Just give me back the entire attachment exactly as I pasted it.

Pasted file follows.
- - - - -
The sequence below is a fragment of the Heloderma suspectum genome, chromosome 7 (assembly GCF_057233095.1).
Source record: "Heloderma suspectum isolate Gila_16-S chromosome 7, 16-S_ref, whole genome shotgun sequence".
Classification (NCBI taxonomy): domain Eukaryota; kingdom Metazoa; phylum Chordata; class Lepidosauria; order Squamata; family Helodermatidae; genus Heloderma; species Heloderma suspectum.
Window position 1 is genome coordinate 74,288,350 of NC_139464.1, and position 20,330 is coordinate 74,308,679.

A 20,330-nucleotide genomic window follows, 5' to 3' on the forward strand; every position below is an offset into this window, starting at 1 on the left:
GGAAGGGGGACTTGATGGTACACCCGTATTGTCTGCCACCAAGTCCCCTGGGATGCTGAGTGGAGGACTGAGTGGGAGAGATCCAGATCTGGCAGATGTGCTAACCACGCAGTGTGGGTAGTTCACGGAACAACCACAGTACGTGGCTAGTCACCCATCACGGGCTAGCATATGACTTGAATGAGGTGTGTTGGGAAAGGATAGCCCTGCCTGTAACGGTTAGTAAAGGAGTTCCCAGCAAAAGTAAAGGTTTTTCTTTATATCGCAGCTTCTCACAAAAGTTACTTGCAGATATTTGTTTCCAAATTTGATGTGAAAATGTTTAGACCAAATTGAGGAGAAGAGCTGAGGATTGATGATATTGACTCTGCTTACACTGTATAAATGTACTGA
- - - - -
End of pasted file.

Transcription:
The sequence below is a fragment of the Heloderma suspectum genome, chromosome 7 (assembly GCF_057233095.1).
Source record: "Heloderma suspectum isolate Gila_16-S chromosome 7, 16-S_ref, whole genome shotgun sequence".
Classification (NCBI taxonomy): domain Eukaryota; kingdom Metazoa; phylum Chordata; class Lepidosauria; order Squamata; family Helodermatidae; genus Heloderma; species Heloderma suspectum.
Window position 1 is genome coordinate 74,288,350 of NC_139464.1, and position 20,330 is coordinate 74,308,679.

A 20,330-nucleotide genomic window follows, 5' to 3' on the forward strand; every position below is an offset into this window, starting at 1 on the left:
GGAAGGGGGACTTGATGGTACACCCGTATTGTCTGCCACCAAGTCCCCTGGGATGCTGAGTGGAGGACTGAGTGGGAGAGATCCAGATCTGGCAGATGTGCTAACCACGCAGTGTGGGTAGTTCACGGAACAACCACAGTACGTGGCTAGTCACCCATCACGGGCTAGCATATGACTTGAATGAGGTGTGTTGGGAAAGGATAGCCCTGCCTGTAACGGTTAGTAAAGGAGTTCCCAGCAAAAGTAAAGGTTTTTCTTTATATCGCAGCTTCTCACAAAAGTTACTTGCAGATATTTGTTTCCAAATTTGATGTGAAAATGTTTAGACCAAATTGAGGAGAAGAGCTGAGGATTGATGATATTGACTCTGCTTACACTGTATAAATGTACTGA